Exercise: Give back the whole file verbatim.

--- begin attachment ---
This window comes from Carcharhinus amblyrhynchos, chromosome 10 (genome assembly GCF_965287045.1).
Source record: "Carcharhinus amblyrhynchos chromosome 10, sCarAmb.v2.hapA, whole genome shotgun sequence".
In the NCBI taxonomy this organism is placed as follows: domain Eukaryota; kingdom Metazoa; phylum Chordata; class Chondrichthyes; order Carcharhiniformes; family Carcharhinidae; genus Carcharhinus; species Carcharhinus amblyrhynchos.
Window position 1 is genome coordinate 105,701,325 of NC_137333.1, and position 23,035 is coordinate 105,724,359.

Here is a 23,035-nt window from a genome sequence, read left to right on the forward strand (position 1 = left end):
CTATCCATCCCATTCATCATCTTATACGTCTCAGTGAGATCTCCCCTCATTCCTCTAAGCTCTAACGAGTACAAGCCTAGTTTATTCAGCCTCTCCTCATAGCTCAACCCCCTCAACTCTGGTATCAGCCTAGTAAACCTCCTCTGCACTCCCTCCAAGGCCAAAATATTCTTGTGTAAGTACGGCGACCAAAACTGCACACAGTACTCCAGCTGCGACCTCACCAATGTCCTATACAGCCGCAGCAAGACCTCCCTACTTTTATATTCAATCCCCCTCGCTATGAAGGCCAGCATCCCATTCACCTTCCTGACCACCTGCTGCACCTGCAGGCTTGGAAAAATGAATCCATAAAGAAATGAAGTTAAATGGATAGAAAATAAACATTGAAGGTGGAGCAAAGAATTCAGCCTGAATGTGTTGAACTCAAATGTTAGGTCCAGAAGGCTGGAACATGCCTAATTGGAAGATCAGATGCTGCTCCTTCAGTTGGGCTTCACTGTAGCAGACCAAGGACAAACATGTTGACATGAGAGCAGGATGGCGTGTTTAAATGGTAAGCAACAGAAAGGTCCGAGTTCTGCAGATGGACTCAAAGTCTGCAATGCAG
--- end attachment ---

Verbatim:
This window comes from Carcharhinus amblyrhynchos, chromosome 10 (genome assembly GCF_965287045.1).
Source record: "Carcharhinus amblyrhynchos chromosome 10, sCarAmb.v2.hapA, whole genome shotgun sequence".
In the NCBI taxonomy this organism is placed as follows: domain Eukaryota; kingdom Metazoa; phylum Chordata; class Chondrichthyes; order Carcharhiniformes; family Carcharhinidae; genus Carcharhinus; species Carcharhinus amblyrhynchos.
Window position 1 is genome coordinate 105,701,325 of NC_137333.1, and position 23,035 is coordinate 105,724,359.

Here is a 23,035-nt window from a genome sequence, read left to right on the forward strand (position 1 = left end):
CTATCCATCCCATTCATCATCTTATACGTCTCAGTGAGATCTCCCCTCATTCCTCTAAGCTCTAACGAGTACAAGCCTAGTTTATTCAGCCTCTCCTCATAGCTCAACCCCCTCAACTCTGGTATCAGCCTAGTAAACCTCCTCTGCACTCCCTCCAAGGCCAAAATATTCTTGTGTAAGTACGGCGACCAAAACTGCACACAGTACTCCAGCTGCGACCTCACCAATGTCCTATACAGCCGCAGCAAGACCTCCCTACTTTTATATTCAATCCCCCTCGCTATGAAGGCCAGCATCCCATTCACCTTCCTGACCACCTGCTGCACCTGCAGGCTTGGAAAAATGAATCCATAAAGAAATGAAGTTAAATGGATAGAAAATAAACATTGAAGGTGGAGCAAAGAATTCAGCCTGAATGTGTTGAACTCAAATGTTAGGTCCAGAAGGCTGGAACATGCCTAATTGGAAGATCAGATGCTGCTCCTTCAGTTGGGCTTCACTGTAGCAGACCAAGGACAAACATGTTGACATGAGAGCAGGATGGCGTGTTTAAATGGTAAGCAACAGAAAGGTCCGAGTTCTGCAGATGGACTCAAAGTCTGCAATGCAG